We’ve all been waiting with bated breath to see the return of sl second names, wondering what sort of choice of name we might have and how the new system will sit alongside the existing legacy naming conventions. Then came The Bombshell, (although to even know that any announcement had been made about it requires detective skills that even Inspector Morse would have been proud of!) – i shall refrain from commenting on what i think about the conclusion that the lab have drawn, although i could come up several choice names myself for those admirable Lindens who have, once again, failed to come up with a solution to a problem that they created in the first place! Guys, have you not heard the phrase, ‘if it ain’t broke – don’t try and fix it!’?
Names in both rl and sl are an important part of our identity – unfortunately in rl most of us are stuck with names that we’ve had no part in choosing and although it’s perfectly possible to adopt a new and different name, the practicalities of doing so rarely make it worthwhile. In sl, things are a little different – even though we may not have had the luxury of selecting exactly the name we wanted to be known by, we’ve certainly had some element of choice and it’s quite clear from the people you meet inworld that many have seized the opportunity as a means of self-expression denied to them in the real world.
It’s a little odd that display names haven’t turned out to be all they’re cracked up to be – maybe it’s because they confuse the issue so much; you have no idea how those around you have set their preferences and therefore no idea how you’re being identified by their viewer which tends to mean that a display name only really means anything to the person who owns it. Those around them, with display names turned off, will have no idea that a particular person wishes to be known as someone else, and those who have both display and normal names visible have to make a choice as to which they’re going to plump for. Since display names needn’t be unique, the element of individuality is also lost and, as a feature, display names have never really taken off.
Whilst we’re considering the veritable mountain of text that can pile up above somebody’s head, it’s worth taking a look at the tags that people around us may be sporting, because unlike display names, these labels have become a means of expression that the vast majority of us really have bought into and as a result, they are probably far more potent in their effect and influence than many of us realise.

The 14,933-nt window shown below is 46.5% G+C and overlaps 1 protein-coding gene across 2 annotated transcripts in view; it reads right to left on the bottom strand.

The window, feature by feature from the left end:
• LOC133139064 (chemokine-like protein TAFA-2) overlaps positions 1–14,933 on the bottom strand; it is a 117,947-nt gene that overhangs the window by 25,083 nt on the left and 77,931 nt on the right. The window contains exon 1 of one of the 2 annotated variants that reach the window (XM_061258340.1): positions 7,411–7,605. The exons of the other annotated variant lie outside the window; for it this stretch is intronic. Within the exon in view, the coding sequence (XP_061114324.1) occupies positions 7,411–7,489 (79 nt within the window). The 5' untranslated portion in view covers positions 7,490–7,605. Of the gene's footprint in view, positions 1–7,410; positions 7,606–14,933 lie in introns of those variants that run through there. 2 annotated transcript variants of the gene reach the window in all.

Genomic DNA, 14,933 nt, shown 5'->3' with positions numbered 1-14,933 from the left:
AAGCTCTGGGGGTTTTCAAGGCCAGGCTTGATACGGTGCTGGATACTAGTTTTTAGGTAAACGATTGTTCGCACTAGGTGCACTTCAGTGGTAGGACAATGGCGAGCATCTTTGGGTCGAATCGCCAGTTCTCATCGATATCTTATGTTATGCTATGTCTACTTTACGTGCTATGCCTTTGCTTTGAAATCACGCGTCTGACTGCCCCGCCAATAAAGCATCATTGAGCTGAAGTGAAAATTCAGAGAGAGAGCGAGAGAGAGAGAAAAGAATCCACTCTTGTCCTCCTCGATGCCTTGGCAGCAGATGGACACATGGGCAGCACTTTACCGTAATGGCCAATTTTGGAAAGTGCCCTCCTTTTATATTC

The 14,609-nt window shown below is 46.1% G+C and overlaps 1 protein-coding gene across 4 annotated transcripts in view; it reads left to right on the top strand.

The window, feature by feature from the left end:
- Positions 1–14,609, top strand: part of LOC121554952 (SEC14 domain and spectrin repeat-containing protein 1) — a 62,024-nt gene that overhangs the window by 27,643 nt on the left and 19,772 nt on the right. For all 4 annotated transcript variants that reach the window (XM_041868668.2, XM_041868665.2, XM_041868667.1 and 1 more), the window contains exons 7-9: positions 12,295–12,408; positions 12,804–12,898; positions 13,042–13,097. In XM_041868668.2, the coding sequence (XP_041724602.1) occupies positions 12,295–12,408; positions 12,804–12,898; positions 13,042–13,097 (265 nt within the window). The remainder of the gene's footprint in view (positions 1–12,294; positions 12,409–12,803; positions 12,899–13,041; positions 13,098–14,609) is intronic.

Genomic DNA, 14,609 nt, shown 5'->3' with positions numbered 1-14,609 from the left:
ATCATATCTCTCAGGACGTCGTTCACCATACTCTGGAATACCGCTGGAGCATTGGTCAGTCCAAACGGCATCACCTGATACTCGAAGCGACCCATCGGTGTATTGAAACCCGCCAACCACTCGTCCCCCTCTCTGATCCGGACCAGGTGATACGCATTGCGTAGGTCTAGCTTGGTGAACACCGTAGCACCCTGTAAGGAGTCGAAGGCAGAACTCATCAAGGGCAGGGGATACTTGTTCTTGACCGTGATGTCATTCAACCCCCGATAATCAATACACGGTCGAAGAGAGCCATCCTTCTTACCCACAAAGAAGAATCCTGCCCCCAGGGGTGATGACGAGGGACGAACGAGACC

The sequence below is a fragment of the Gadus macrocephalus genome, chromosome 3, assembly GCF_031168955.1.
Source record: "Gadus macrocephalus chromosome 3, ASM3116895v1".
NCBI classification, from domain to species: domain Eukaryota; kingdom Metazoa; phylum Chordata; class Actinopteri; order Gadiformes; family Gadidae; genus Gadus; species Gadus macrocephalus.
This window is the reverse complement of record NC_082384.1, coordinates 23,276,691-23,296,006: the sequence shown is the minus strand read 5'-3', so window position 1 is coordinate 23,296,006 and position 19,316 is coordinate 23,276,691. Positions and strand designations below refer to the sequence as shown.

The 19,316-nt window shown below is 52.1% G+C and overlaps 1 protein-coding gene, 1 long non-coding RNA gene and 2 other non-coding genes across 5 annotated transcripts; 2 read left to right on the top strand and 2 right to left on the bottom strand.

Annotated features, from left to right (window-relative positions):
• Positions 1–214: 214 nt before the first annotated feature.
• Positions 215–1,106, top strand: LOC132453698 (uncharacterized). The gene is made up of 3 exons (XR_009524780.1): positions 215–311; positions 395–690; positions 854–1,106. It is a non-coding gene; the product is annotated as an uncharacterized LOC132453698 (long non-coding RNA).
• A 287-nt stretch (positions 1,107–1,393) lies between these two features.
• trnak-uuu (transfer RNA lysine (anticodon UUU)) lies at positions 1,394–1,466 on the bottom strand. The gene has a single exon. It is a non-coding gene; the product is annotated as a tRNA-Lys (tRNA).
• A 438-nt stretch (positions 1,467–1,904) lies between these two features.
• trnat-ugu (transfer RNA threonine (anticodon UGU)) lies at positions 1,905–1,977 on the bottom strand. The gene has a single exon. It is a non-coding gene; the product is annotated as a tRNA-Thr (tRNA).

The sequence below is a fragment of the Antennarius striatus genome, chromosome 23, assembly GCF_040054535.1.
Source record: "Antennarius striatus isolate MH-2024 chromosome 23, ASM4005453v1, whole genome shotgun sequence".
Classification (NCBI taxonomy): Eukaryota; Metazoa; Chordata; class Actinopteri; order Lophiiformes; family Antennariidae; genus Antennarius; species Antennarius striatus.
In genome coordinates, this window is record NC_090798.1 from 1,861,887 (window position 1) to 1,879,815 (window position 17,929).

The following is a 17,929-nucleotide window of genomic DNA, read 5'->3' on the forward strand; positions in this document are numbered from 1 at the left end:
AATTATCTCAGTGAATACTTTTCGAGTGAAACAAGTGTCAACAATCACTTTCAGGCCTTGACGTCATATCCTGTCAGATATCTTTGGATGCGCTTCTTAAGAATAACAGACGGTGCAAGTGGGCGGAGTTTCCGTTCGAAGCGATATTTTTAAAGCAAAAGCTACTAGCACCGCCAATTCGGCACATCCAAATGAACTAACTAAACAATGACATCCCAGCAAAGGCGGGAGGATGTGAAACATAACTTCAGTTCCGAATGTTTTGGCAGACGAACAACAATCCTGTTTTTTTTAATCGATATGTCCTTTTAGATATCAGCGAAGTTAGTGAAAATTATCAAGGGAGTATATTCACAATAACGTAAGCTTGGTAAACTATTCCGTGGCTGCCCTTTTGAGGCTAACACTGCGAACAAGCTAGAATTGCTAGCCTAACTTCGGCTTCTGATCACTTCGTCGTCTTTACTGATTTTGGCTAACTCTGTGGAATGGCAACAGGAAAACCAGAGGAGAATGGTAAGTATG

At their simplest, our group tag can simply indicate our allegiance to a particular business or venue – but the very fact that we’re prepared to display such a connection in public speaks volumes. Here’s somewhere that we’re proud to be associated with – a place that we’re boasting about, in a way – it’s the sl equivalent of a designer label; one that says to others ‘look where i shop’… ‘look at the great place i’m connected with’… ‘i’m proud to be part of this group!’ It’s a powerful and very public statement which says just as much about the wearer as the group that they’re publicising. Then, of course, many tags include a ‘job description’ – DJ, owner, greeter, dancer, manager – although it’s far more than just a title: Having something of this nature in our tag imbues a certain status, it sets us above the rank and file and, even if the title means relatively little to ourselves, it certainly elevates us in the eyes of those around us – it’s no surprise that many stores give out a ‘VIP’ tag simply for joining their group!
Many of us customise our tags so that they reflect our status, our character, or feelings, some have a humorous twist or communicate a message about ourselves that we can’t convey in our name alone. i’ve been wearing my ::Cyber Anarchist:: tag for a while now, ever since i tried to break into Linden Lab’s secret inworld HQ, in fact… It sums up exactly how i feel at the moment: i’m going through a rebellious, disrespectful and subversive period and that’s reflected in the way i present myself – both in my appearance and what i proclaim through my tag, (although there was a briefly bizarre moment when a friend misread it as ‘Cyber Antichrist’!)
You see, labels are powerful… They define us – our tag can reflect and can dictate our actions, even our moral standards when it is on display and, more so than our name, we can so strongly relate to the label that we wear that it’s effect can be seen in our words, actions and even our thoughts. In The 5th Discipline – pretty much established as the authoritative text in ‘popular’ approaches to systems thinking – Peter Senge gives an account of a group of lathe operators in a factory who chose redundancy over re-training in a different skill – their argument: ‘I’m a lathe operator, how can I be anything else but a lathe operator?’ Such is the power of the labels with which we are bestowed in rl. (Coming to think of it, Rodvik – i’ve no doubt you’ve read that book… how well do you reckon Linden Lab squares up against it?).
Whatever our label may be: ‘Trouble-maker’; ‘Weakling’; ‘Disabled’; ‘Geek’; ‘Loser’; ‘High-achiever’; ‘Lonely’; ‘Failure’; ‘Typical bloke’; ‘Woman’… The list is endless, but these labels exert a shockingly tight hold over our lives – once labelled, whether by ourselves or others, it is hard to break that grip, and the impact they can have on our behaviours, achievements and attitude can’t be under-estimated.
i wouldn’t under-estimate the power of labels in sl either – when i wear my ::Cyber Anarchist:: tag, that’s exactly what i am; it’s how i see myself and it influences my actions – yet i’m the same person as the one who doesn’t wear a tag at all – i can’t help feeling that’s a dangerous place to be!
They call me quiet girl
But I’m a riot
Always the same
That’s not my name
The Ting Tings – That’s Not My Name